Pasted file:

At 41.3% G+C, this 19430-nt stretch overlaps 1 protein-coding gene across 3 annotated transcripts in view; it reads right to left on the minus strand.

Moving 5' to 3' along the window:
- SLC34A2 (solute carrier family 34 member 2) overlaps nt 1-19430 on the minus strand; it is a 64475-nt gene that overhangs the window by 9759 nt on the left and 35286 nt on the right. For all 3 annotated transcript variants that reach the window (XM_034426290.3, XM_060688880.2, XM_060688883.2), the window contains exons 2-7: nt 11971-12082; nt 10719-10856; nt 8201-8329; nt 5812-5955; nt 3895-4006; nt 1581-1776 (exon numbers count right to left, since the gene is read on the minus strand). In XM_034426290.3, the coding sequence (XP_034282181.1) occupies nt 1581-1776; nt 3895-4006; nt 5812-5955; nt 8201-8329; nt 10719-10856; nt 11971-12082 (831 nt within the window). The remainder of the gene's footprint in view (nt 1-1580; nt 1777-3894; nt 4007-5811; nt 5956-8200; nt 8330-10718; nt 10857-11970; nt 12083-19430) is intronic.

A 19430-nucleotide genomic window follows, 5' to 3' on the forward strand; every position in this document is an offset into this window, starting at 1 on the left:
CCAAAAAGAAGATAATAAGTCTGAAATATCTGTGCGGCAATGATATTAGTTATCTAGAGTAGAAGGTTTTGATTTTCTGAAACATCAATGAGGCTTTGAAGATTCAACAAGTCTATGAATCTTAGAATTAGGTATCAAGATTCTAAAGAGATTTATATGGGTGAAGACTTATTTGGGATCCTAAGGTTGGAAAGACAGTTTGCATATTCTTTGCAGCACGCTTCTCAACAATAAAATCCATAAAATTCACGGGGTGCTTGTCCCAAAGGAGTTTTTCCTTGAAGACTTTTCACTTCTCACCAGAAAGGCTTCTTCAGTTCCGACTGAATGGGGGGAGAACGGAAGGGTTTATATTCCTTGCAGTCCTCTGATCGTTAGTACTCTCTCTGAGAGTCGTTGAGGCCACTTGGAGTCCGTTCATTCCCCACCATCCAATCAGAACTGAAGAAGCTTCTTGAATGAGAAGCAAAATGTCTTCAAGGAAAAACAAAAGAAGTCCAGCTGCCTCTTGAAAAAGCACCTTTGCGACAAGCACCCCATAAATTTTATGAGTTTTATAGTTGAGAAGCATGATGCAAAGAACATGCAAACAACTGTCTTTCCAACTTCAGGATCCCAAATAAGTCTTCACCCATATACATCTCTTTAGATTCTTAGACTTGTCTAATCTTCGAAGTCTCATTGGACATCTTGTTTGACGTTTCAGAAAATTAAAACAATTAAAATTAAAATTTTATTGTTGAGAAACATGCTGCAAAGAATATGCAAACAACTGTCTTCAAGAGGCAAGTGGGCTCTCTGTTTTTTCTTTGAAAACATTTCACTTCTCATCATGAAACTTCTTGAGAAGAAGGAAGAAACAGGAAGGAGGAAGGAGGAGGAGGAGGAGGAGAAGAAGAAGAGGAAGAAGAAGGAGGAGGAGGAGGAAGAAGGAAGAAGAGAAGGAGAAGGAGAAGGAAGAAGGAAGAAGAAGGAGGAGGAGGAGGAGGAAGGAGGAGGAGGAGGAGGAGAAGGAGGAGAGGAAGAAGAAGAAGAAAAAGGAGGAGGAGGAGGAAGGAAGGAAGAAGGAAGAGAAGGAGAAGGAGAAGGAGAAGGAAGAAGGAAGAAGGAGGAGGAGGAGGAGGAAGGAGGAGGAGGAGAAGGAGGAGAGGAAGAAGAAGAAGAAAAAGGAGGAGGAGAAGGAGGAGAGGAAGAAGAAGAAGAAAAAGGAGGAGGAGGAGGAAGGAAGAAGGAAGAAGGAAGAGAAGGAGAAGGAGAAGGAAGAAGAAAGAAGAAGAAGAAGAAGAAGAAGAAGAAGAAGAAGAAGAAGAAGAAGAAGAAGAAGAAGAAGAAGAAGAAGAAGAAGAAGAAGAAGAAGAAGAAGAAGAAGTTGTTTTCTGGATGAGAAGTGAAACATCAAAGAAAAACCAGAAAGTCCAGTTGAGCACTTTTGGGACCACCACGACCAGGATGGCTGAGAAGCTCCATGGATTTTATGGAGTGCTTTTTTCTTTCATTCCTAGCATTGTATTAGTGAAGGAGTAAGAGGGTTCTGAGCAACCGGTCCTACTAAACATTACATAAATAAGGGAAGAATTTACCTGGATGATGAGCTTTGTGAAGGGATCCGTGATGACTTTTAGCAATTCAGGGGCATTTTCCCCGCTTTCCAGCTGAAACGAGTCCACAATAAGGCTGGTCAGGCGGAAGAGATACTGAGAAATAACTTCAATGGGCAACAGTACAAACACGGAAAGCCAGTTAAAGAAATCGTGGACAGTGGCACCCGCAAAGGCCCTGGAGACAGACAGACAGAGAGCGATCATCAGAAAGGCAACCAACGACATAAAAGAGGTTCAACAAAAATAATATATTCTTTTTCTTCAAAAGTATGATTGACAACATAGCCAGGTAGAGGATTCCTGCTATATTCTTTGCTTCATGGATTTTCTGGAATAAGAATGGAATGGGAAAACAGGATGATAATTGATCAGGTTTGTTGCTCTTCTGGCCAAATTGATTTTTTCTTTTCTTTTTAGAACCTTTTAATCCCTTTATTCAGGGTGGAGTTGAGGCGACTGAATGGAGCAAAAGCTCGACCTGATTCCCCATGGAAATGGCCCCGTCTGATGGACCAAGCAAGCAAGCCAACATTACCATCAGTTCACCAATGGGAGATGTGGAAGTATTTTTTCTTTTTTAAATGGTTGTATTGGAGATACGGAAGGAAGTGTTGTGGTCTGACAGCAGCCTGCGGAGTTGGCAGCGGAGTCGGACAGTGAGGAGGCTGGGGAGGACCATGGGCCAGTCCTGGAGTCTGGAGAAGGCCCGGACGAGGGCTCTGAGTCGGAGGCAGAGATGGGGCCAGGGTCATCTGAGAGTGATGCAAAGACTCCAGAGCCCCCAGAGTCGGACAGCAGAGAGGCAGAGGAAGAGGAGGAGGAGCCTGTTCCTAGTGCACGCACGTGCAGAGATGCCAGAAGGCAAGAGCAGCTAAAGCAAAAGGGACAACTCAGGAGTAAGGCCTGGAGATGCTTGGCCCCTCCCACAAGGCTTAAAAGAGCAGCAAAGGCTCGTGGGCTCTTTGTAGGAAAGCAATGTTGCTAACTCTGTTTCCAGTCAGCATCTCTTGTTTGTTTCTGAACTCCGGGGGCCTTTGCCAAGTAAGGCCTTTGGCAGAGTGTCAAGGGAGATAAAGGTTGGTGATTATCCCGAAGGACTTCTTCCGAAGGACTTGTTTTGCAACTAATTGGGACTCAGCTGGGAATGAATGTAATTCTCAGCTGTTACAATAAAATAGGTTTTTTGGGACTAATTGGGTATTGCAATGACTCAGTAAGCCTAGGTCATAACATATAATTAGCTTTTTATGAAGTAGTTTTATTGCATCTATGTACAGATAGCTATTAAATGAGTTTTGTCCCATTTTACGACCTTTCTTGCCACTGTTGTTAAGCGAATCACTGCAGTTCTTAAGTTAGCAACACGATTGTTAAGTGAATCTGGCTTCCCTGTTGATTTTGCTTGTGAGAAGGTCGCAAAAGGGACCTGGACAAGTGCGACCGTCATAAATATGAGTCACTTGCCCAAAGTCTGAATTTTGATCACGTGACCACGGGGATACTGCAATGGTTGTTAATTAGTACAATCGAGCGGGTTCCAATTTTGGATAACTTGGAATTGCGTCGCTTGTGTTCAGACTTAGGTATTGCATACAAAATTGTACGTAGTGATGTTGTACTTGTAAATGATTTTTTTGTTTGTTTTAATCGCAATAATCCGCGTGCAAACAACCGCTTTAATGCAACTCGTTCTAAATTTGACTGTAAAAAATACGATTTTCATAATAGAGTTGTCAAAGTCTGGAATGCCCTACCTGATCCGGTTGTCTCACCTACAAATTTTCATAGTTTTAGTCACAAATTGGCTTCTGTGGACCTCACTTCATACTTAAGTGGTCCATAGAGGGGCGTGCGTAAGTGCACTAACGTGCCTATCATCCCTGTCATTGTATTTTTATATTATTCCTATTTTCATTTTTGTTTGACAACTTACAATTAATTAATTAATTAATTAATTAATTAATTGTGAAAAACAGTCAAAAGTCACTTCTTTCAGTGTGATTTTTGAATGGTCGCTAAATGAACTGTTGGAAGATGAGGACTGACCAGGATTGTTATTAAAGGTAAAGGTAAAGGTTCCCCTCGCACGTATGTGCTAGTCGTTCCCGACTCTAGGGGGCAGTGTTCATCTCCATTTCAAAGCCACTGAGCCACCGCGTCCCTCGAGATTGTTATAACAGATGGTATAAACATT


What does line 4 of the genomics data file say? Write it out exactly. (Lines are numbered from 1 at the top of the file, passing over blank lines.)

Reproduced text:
A 19430-nucleotide genomic window follows, 5' to 3' on the forward strand; every position in this document is an offset into this window, starting at 1 on the left: